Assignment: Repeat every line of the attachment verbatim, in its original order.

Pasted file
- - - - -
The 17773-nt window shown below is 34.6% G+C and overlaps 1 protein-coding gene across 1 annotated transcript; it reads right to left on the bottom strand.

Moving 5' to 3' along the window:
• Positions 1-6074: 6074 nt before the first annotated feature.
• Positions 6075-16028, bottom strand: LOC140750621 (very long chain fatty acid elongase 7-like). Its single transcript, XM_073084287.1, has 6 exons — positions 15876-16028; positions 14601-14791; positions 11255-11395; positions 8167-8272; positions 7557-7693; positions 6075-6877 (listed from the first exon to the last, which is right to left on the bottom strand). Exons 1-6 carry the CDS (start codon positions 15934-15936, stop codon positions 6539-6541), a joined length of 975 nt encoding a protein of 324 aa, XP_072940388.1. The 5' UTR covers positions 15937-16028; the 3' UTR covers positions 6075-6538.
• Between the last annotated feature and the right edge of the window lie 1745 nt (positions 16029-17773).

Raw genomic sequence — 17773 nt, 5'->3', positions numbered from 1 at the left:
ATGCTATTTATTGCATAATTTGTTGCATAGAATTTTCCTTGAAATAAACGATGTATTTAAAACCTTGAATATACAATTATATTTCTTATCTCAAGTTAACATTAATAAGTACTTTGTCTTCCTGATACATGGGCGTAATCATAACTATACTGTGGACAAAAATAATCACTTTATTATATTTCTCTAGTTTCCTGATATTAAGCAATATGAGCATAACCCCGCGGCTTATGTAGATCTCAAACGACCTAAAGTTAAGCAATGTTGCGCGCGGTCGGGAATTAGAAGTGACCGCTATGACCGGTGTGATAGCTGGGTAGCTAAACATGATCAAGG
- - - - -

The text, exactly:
The 17773-nt window shown below is 34.6% G+C and overlaps 1 protein-coding gene across 1 annotated transcript; it reads right to left on the bottom strand.

Moving 5' to 3' along the window:
• Positions 1-6074: 6074 nt before the first annotated feature.
• Positions 6075-16028, bottom strand: LOC140750621 (very long chain fatty acid elongase 7-like). Its single transcript, XM_073084287.1, has 6 exons — positions 15876-16028; positions 14601-14791; positions 11255-11395; positions 8167-8272; positions 7557-7693; positions 6075-6877 (listed from the first exon to the last, which is right to left on the bottom strand). Exons 1-6 carry the CDS (start codon positions 15934-15936, stop codon positions 6539-6541), a joined length of 975 nt encoding a protein of 324 aa, XP_072940388.1. The 5' UTR covers positions 15937-16028; the 3' UTR covers positions 6075-6538.
• Between the last annotated feature and the right edge of the window lie 1745 nt (positions 16029-17773).

Raw genomic sequence — 17773 nt, 5'->3', positions numbered from 1 at the left:
ATGCTATTTATTGCATAATTTGTTGCATAGAATTTTCCTTGAAATAAACGATGTATTTAAAACCTTGAATATACAATTATATTTCTTATCTCAAGTTAACATTAATAAGTACTTTGTCTTCCTGATACATGGGCGTAATCATAACTATACTGTGGACAAAAATAATCACTTTATTATATTTCTCTAGTTTCCTGATATTAAGCAATATGAGCATAACCCCGCGGCTTATGTAGATCTCAAACGACCTAAAGTTAAGCAATGTTGCGCGCGGTCGGGAATTAGAAGTGACCGCTATGACCGGTGTGATAGCTGGGTAGCTAAACATGATCAAGG